Plans Submitted for £850m Swansea Bay Tidal Lagoon Project
Plans have been submitted for a £850m six-mile long tidal lagoon project in Swansea Bay that could create 1,850 jobs during the two-year construction phase. There would also be 60 long-term operational jobs with up to another 90 linked to visitor spending and it is hoped it could be operating by 2018. It would also be capable of providing power for 120,000 homes for 120 years. Tidal Lagoon Swansea Bay aims to build the U-shaped seawall, which will run from Swansea docks to near Swansea University’s new Fabian Way campus. The project also includes an oyster-shaped offshore visitor centre and national triathlon and water sports facilities.
The project promoters have already signed up a team of Costain, Atkins, and Van Oord to design, build and deliver the scheme. They aim to source at least 65% of content in the UK, kick-starting a new manufacturing industry and future export market. After three years of feasibility work and impact assessments, TLP submitted its 5,000-page application for a development consent order. Swansea Bay Tidal Lagoon project, which would be the largest tidal power plant in the world, will now be reviewed by the Planning Inspectorate before public examination.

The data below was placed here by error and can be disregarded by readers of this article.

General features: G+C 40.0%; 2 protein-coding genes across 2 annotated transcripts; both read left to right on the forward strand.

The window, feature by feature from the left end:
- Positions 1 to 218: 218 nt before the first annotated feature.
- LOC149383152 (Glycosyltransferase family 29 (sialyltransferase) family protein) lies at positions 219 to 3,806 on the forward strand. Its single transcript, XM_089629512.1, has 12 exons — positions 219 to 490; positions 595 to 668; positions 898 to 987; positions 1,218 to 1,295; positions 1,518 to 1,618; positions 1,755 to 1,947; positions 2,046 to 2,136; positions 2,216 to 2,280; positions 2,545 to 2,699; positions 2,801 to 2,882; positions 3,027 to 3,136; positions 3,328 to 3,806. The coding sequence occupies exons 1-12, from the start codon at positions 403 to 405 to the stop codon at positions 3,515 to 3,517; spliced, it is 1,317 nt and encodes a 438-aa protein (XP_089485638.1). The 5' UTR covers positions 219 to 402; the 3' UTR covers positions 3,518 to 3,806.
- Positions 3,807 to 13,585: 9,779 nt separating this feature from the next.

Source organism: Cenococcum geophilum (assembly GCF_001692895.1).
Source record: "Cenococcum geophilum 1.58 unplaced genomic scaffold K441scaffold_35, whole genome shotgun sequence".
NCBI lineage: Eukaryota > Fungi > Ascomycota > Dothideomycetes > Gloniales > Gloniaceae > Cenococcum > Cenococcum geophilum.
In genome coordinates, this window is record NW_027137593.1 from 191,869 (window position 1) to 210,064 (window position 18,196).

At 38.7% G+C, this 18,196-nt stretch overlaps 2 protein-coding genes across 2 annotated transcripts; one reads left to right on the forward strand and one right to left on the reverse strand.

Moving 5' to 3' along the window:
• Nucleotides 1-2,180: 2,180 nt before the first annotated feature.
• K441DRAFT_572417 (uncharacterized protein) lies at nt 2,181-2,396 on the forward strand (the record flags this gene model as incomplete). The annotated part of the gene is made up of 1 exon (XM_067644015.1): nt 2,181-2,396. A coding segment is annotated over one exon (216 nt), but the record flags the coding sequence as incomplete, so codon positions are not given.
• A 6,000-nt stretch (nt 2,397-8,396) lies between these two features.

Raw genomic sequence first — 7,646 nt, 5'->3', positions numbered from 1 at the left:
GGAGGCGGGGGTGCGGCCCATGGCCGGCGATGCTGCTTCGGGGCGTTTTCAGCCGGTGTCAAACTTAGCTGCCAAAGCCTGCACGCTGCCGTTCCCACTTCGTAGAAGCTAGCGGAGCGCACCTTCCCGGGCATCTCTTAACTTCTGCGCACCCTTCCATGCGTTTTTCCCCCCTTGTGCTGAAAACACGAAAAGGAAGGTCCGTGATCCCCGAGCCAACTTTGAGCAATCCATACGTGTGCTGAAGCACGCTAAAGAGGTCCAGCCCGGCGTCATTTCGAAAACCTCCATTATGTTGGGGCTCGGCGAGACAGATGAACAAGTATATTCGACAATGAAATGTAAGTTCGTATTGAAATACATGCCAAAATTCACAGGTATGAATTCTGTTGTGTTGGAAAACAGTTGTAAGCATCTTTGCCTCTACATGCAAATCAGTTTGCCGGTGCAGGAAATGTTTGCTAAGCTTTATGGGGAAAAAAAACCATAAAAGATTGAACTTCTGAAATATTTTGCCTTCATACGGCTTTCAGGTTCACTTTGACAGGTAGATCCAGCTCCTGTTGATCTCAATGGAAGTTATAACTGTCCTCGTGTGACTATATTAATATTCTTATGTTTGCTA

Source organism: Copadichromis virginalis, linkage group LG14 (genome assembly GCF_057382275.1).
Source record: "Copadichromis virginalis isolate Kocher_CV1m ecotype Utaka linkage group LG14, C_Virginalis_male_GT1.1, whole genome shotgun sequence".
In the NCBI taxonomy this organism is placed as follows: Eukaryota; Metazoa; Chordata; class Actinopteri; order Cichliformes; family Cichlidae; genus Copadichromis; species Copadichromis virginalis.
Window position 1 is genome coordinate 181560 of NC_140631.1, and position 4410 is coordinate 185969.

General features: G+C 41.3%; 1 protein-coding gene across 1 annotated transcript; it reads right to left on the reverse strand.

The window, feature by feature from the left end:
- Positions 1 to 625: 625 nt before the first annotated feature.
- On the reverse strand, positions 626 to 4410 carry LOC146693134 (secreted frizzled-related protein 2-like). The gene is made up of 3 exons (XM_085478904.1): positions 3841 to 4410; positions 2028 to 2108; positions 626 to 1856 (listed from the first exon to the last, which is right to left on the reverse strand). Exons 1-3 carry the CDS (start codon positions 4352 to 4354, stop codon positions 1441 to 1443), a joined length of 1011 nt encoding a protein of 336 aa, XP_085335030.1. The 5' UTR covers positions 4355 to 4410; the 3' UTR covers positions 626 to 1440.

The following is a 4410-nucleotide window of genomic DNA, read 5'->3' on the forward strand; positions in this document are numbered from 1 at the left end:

Mark Shorrock, CEO of Tidal Lagoon Power, said that the submission of the application marks a turning point in the development of the UK’s tidal resource. “Until now, tidal energy has been heavily promoted by governments and environmentalists as an intuitive source of clean and reliable energy for our island nation, but the business response has focused on relatively small-scale tidal stream devices. “The UK has the second highest tidal range in the world and today we are submitting an application for a development that will prove that this resource can be harnessed in a way that makes economic, environmental and social sense.”
He added: “Our intention is to supply 10% of the UK’s domestic electricity by building at least five full-scale tidal lagoons in UK waters by 2023, before the UK sees any generation from new nuclear. He said that economies of scale bring immediate advantage. “A second lagoon will require a lower level of support than offshore wind, for a renewable power supply that is both long-lived and certain. A third lagoon will be competitive with the support received by new nuclear, but comes without the decommissioning costs and safety concerns.”